A key event in Russia in the year of the last Romanovs was the October Revolution which, coincidentally, was not in October at all according to the dating we use now. It took place 7 November 1917; however, in Old Style dating it took place on 25 October. Thus, it was called the October Revolution as Russia used Old Style during this time.
The October Revolution – also called the Bolshevik Revolution and Red October – took place in Petrograd or St. Petersburg, as it is now known, with an armed insurrection by workers, peasants, and soldiers. The result was a Bolshevik victory with Vladamir Lenin at the helm leading the country a socialist government.
It was on 5 November 1917 (O.S. 23 October 1917) that the Bolsheviks’ Central Committee held a vote in favour of an armed uprising. The following day soldiers loyal to the Russian government attacked a Bolshevik newspaper. Not long after, the government announced the closing of the Bolshevik newspaper, which the socialists denounced. Clashes over bridges then commenced, and the Bolshevik’s took over Petrograd’s communication with the seizing of the Central Telegraph of Petrograd.
On 7 November (O.S. 25 October), the large insurrection began with sailors arriving to announce their support of the revolutionary forces. Most of the military regiments in the city joined the rebels, and Petrograd fell to the Bolsheviks.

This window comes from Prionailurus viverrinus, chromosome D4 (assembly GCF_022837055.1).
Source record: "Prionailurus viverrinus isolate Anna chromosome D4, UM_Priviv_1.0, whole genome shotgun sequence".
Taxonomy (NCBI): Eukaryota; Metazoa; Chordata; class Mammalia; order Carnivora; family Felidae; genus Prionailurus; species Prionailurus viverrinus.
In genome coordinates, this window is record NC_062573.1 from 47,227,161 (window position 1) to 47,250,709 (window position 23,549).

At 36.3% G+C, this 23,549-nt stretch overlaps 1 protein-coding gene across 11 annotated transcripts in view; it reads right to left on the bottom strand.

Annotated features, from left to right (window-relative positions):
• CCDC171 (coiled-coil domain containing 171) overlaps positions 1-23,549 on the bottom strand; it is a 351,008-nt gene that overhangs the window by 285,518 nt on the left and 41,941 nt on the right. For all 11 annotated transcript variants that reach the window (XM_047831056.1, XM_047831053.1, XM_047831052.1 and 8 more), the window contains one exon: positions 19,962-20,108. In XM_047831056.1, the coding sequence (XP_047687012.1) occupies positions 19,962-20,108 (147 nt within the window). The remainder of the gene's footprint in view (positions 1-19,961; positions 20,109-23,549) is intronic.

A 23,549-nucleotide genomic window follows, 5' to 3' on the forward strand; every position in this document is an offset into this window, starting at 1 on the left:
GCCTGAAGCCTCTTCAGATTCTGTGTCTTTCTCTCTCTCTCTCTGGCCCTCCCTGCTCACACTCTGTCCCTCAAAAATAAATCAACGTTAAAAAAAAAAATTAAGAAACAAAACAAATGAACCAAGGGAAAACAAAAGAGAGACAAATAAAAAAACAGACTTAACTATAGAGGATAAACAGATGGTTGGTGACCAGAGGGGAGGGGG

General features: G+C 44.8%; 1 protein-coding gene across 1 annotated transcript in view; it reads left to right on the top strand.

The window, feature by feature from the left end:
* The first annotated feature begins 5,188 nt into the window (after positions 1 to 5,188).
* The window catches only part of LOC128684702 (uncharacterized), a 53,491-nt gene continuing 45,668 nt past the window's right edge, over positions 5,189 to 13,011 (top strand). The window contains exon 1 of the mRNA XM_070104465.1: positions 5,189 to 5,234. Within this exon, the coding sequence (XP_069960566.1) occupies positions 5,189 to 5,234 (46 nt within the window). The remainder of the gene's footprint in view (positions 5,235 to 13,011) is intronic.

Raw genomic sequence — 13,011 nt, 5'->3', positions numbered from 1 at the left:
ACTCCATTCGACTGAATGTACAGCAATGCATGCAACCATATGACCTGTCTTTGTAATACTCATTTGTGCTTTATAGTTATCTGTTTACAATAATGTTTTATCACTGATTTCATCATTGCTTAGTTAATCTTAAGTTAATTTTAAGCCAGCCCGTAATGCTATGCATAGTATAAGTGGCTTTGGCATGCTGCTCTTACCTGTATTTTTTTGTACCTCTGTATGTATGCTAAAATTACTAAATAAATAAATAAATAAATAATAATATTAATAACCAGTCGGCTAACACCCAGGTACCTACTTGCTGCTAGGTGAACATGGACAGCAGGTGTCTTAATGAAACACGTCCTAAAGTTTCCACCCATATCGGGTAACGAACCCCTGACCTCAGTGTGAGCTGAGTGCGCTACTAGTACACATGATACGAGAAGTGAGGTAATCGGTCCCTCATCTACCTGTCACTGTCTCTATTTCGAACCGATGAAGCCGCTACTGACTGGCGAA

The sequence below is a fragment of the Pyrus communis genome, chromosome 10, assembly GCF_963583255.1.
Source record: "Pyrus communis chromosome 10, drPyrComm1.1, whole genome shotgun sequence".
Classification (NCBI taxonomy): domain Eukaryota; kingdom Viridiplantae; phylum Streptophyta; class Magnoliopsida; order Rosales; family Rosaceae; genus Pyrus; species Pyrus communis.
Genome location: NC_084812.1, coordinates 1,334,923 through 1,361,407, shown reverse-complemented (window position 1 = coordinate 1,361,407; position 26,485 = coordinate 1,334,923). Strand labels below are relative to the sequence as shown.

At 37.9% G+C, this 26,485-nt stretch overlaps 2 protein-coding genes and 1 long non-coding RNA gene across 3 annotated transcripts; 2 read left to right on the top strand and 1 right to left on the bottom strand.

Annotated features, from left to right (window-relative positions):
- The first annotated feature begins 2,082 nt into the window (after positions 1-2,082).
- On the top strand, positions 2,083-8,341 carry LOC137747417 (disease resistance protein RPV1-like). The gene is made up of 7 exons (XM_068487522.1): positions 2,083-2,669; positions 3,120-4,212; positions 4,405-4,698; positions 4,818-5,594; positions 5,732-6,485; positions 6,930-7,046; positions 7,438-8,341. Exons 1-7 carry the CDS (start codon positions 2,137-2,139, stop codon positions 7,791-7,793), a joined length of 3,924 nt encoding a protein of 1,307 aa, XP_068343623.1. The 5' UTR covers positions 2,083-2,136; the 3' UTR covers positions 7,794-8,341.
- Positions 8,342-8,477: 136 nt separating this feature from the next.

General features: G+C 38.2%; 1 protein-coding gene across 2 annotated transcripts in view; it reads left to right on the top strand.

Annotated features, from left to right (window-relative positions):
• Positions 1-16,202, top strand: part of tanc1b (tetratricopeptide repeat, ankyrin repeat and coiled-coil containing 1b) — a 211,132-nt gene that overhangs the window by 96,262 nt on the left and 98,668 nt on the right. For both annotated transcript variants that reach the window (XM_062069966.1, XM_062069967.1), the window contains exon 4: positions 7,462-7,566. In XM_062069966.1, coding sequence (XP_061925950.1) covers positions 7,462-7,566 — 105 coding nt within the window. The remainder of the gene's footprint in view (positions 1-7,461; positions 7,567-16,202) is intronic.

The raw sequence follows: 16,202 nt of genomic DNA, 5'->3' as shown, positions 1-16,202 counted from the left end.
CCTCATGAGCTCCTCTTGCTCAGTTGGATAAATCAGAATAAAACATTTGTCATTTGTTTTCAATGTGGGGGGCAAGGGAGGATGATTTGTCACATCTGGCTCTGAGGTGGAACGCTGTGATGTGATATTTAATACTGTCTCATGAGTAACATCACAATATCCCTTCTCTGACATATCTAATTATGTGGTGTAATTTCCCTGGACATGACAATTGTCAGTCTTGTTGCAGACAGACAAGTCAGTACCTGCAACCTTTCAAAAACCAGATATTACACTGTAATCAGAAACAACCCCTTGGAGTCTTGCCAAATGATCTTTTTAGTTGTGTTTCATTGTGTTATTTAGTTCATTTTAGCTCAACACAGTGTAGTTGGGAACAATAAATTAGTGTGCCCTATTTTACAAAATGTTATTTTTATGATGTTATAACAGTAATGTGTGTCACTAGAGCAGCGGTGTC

Lenin took the victory as a chance to issue a statement to the Russian people announcing that the Provisional Russian Government had fallen.
The Russian Imperial Family was not exempt from the October Revolution as the final assault occurred at the family’s Winter Palace (which was the family’s official residence before the abdication of Nicholas earlier in 1917). A bloodless battle, the guards eventually fled the premises to their barracks. The government inside deliberated on what to do while the Bolsheviks issued an ultimatum. As the night went on, insurgents worked their way into the Winter Palace. By 2:10 am on the 26 October (O.S), the Winter Palace had fallen to the rebels with the government surrendering.
It was said that Tsar Nicholas II followed the rebellion but was not concerned with the possible implications.